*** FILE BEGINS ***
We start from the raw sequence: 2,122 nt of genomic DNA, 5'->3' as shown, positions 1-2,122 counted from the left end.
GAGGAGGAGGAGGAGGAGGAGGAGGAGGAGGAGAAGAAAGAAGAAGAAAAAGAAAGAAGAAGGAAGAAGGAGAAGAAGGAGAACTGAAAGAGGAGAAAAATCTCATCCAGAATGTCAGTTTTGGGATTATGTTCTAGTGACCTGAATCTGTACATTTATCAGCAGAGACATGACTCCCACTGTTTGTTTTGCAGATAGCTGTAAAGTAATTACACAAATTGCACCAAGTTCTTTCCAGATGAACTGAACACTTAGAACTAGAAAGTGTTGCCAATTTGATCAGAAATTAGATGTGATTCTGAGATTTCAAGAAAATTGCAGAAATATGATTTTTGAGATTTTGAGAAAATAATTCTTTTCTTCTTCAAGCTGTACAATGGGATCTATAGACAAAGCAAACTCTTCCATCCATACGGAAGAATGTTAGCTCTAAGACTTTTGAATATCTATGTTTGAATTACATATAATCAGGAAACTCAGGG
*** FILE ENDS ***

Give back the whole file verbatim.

We start from the raw sequence: 2,122 nt of genomic DNA, 5'->3' as shown, positions 1-2,122 counted from the left end.
GAGGAGGAGGAGGAGGAGGAGGAGGAGGAGGAGAAGAAAGAAGAAGAAAAAGAAAGAAGAAGGAAGAAGGAGAAGAAGGAGAACTGAAAGAGGAGAAAAATCTCATCCAGAATGTCAGTTTTGGGATTATGTTCTAGTGACCTGAATCTGTACATTTATCAGCAGAGACATGACTCCCACTGTTTGTTTTGCAGATAGCTGTAAAGTAATTACACAAATTGCACCAAGTTCTTTCCAGATGAACTGAACACTTAGAACTAGAAAGTGTTGCCAATTTGATCAGAAATTAGATGTGATTCTGAGATTTCAAGAAAATTGCAGAAATATGATTTTTGAGATTTTGAGAAAATAATTCTTTTCTTCTTCAAGCTGTACAATGGGATCTATAGACAAAGCAAACTCTTCCATCCATACGGAAGAATGTTAGCTCTAAGACTTTTGAATATCTATGTTTGAATTACATATAATCAGGAAACTCAGGG